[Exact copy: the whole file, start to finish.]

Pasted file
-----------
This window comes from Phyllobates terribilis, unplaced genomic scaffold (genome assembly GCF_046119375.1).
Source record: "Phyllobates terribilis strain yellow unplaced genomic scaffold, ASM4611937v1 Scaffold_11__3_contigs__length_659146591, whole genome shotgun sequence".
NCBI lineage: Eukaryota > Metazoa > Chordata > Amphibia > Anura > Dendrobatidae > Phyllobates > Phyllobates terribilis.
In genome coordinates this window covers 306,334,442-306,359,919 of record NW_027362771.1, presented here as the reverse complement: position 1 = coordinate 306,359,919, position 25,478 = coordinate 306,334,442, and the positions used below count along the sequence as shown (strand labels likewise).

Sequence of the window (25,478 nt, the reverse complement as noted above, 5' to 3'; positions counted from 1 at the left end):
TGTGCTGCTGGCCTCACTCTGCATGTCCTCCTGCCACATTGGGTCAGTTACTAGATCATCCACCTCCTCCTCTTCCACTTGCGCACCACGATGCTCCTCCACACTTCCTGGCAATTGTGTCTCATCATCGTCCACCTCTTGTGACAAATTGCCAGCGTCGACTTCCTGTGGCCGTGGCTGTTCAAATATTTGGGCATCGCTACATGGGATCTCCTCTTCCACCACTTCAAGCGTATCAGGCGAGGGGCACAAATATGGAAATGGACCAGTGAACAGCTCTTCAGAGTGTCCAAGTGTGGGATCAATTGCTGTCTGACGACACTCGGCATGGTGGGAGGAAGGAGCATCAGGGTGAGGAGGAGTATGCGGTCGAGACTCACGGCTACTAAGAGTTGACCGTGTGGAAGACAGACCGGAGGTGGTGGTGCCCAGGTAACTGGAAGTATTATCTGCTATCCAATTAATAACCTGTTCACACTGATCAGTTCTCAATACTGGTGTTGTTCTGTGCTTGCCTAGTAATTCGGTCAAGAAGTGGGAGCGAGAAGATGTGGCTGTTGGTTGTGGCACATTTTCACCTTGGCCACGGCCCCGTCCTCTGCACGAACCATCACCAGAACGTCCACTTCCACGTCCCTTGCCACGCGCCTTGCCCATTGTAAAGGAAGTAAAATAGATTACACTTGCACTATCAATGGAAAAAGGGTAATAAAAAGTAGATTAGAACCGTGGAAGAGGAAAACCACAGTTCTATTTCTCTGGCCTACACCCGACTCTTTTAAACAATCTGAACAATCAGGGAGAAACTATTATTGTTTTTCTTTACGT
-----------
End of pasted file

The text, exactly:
This window comes from Phyllobates terribilis, unplaced genomic scaffold (genome assembly GCF_046119375.1).
Source record: "Phyllobates terribilis strain yellow unplaced genomic scaffold, ASM4611937v1 Scaffold_11__3_contigs__length_659146591, whole genome shotgun sequence".
NCBI lineage: Eukaryota > Metazoa > Chordata > Amphibia > Anura > Dendrobatidae > Phyllobates > Phyllobates terribilis.
In genome coordinates this window covers 306,334,442-306,359,919 of record NW_027362771.1, presented here as the reverse complement: position 1 = coordinate 306,359,919, position 25,478 = coordinate 306,334,442, and the positions used below count along the sequence as shown (strand labels likewise).

Sequence of the window (25,478 nt, the reverse complement as noted above, 5' to 3'; positions counted from 1 at the left end):
TGTGCTGCTGGCCTCACTCTGCATGTCCTCCTGCCACATTGGGTCAGTTACTAGATCATCCACCTCCTCCTCTTCCACTTGCGCACCACGATGCTCCTCCACACTTCCTGGCAATTGTGTCTCATCATCGTCCACCTCTTGTGACAAATTGCCAGCGTCGACTTCCTGTGGCCGTGGCTGTTCAAATATTTGGGCATCGCTACATGGGATCTCCTCTTCCACCACTTCAAGCGTATCAGGCGAGGGGCACAAATATGGAAATGGACCAGTGAACAGCTCTTCAGAGTGTCCAAGTGTGGGATCAATTGCTGTCTGACGACACTCGGCATGGTGGGAGGAAGGAGCATCAGGGTGAGGAGGAGTATGCGGTCGAGACTCACGGCTACTAAGAGTTGACCGTGTGGAAGACAGACCGGAGGTGGTGGTGCCCAGGTAACTGGAAGTATTATCTGCTATCCAATTAATAACCTGTTCACACTGATCAGTTCTCAATACTGGTGTTGTTCTGTGCTTGCCTAGTAATTCGGTCAAGAAGTGGGAGCGAGAAGATGTGGCTGTTGGTTGTGGCACATTTTCACCTTGGCCACGGCCCCGTCCTCTGCACGAACCATCACCAGAACGTCCACTTCCACGTCCCTTGCCACGCGCCTTGCCCATTGTAAAGGAAGTAAAATAGATTACACTTGCACTATCAATGGAAAAAGGGTAATAAAAAGTAGATTAGAACCGTGGAAGAGGAAAACCACAGTTCTATTTCTCTGGCCTACACCCGACTCTTTTAAACAATCTGAACAATCAGGGAGAAACTATTATTGTTTTTCTTTACGT